The picture they sent me, with my letter in Stephen's hand.

The picture they sent me, with my letter in Stephen’s hand.

So, in 2014, this was my first time seeing them perform ever. Ever. I mean, like, ever. Needless to say, I was acting like a scared chook running for its life. With an extremely high pitched voice.

My best friend and I rocked up about a hour and a half before the boys were to perform. Why? Because I wanted to get a good spot at the front of the mosh and didn’t care how long I had to stand there for it. Fortunately for me, we got good spots at the front. The sun was blazing and I was in painted on jeans and cowboy boots, but I didn’t care. What was actually two hours later, the boys graced us with their presence. I screamed. I jumped. I waved. I screamed some more. I jumped some more.

My personalised autographed LNT merch.

My personalised autographed LNT merch.

All bias aside, Love and Theft were amazing. SIMPLY AMAZING. They were everything I ever expected them to be PLUS more. They sung several of their hit songs, a couple of covers, and interesting “duet” of sorts with Blackjack Billy, and Stephen even busted out a few Eminem lyrics to Lose Yourself – the latter of which can be found at this link. Excuse the shaking. I was a bit excited.

As I am familiar with how CMC Rocks works, I knew that right after their performance, they would be heading up to the CD tent to do a meet-and-greet and autograph signing. As soon as they had finished their set – which included running up and down past the gate slapping hands with the fans (me included, which provoked a “OMG I TOUCHED THEIR HANDS” comment) – my BFFL and I literally sprinted up the hill to the CD tent. We were still very far back in the line but it doesn’t matter. I was going to meet my idols for the very first time! Like last year, I bought Eric and Stephen a bag of presents. The catch? I left it in the car. In painted on jeans and cowboy boots, I sprinted to my car to pick up their presents and rush back to the line, and after all that cardio, we hadn’t moved in the line. It’ll be worth it, I thought to myself positively.

Two hours (LITERALLY) later in the line and I was at the front. CMC officials were coming around selling copies of their self-titled albums because they would only take a picture with you if you had official merch to sign, and I proudly boasted my three Love and Theft CDs from home. Bitches came prepared. I was at the front of the line. It was my turn. I literally felt as if I had to throw up because I was that excited. They turned around. I put on my best genuine smile and said “I bought presents for you guys.” Both Eric and Stephen responded with genuine gratitude and Stephen even hugged me. YES. STEPHEN BARKER LILES HUGGED ME. Stephen asked me what I bought them and I spat out a nervous rant on “how I didn’t want them to open it in front of me in case they didn’t like it and I saw their reactions and died.” Eric offered me a more reserved handshake and thanked me. Because of this, Stephen wanted to personalise my autographs for me so he asked my name. I replied with “Noah” whilst trying to remember how to stand up. I took my photo with them. Eric shook my hand again and both me thanked me for my gifts. We walked off so the people behind us could get their turn.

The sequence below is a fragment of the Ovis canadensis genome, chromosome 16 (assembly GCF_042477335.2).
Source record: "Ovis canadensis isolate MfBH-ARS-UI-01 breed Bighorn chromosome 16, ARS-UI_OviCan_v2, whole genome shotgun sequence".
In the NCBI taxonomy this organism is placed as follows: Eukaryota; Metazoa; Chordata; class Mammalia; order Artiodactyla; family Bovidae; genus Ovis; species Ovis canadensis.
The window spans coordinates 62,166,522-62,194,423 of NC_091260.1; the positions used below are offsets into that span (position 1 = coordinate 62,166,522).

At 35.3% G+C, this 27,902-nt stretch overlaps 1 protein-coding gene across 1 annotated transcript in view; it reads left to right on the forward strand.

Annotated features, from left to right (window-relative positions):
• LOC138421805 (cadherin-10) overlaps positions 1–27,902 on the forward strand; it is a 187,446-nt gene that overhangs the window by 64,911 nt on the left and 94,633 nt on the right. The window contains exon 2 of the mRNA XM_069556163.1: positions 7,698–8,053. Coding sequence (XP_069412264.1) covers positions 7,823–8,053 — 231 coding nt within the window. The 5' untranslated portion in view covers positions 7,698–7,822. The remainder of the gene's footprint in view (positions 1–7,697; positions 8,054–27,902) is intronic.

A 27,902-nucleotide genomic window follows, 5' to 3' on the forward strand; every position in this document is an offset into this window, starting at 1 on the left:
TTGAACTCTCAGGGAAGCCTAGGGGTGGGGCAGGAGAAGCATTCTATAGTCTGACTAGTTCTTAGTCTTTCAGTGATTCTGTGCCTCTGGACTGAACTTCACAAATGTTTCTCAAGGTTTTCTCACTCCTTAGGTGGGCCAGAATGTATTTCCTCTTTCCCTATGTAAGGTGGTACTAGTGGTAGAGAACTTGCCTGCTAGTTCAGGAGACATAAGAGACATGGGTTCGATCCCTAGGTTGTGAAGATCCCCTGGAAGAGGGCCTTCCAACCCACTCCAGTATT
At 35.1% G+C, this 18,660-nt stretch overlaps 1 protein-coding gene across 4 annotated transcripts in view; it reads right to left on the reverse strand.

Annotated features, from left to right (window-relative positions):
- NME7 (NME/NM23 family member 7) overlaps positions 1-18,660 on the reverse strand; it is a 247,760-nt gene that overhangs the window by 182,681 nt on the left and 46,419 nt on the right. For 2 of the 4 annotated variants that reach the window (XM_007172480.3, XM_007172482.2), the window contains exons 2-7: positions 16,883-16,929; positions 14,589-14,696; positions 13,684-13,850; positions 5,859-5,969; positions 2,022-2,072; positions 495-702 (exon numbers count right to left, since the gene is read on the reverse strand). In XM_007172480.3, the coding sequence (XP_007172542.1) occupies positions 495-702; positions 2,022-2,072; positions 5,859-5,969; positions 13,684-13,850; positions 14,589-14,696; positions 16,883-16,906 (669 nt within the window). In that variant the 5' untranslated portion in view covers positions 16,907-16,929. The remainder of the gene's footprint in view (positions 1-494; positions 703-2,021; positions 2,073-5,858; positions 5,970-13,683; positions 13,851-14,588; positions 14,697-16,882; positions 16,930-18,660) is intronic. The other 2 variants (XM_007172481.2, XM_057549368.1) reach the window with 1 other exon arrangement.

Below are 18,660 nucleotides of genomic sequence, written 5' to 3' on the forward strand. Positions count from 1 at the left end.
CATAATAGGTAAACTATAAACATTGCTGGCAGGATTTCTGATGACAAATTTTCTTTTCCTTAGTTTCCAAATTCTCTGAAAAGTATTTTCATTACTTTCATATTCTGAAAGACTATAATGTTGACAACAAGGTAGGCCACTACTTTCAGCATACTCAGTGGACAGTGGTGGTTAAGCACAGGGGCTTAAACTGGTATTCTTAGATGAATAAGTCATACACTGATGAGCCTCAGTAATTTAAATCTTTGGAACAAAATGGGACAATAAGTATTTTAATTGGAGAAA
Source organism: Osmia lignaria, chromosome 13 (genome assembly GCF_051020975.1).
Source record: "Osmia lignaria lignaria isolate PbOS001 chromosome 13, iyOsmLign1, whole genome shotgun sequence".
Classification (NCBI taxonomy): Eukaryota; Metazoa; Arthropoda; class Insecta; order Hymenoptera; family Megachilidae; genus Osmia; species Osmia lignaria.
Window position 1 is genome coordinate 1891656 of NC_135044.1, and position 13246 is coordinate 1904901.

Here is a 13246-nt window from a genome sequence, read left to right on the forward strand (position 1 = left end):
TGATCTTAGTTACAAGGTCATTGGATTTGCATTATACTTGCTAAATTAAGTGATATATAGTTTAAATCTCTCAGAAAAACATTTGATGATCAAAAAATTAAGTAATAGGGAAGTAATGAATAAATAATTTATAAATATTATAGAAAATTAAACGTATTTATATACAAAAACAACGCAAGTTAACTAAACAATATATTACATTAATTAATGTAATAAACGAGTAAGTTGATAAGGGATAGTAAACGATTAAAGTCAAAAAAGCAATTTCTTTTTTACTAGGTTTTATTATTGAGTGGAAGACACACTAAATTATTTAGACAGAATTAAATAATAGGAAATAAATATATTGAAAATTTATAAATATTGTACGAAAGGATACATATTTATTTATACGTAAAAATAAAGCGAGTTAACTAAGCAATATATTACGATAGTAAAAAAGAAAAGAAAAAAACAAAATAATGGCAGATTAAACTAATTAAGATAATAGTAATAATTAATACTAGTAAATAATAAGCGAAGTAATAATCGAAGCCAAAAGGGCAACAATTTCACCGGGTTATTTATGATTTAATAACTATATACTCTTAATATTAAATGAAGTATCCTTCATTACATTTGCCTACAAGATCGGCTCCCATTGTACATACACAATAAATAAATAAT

Serious contender for best day of my life.

Serious contender for best day of my life.

I was shaking. My best friend had to take the merch and my phone off me because I couldn’t hold it. I was literally shaking. “Oh my god, I just met Love and Theft. Oh my god, Stephen hugged me. Oh my god, oh my god, oh my god.” The teenage girl in me had risen.

In what was originally supposed to be a short memoir of sorts, has turned into a 1000+ word spiel. I don’t know, I guess it’s what happens when you are an ultimate fan. Or in my case, the no#1 Thefthead in Australia (and the world!)

Oh, and did I mention Eric commented on my Instagram picture thanking me for the gifts? You can only imagine my screaming reply.

– by Noah La’ulu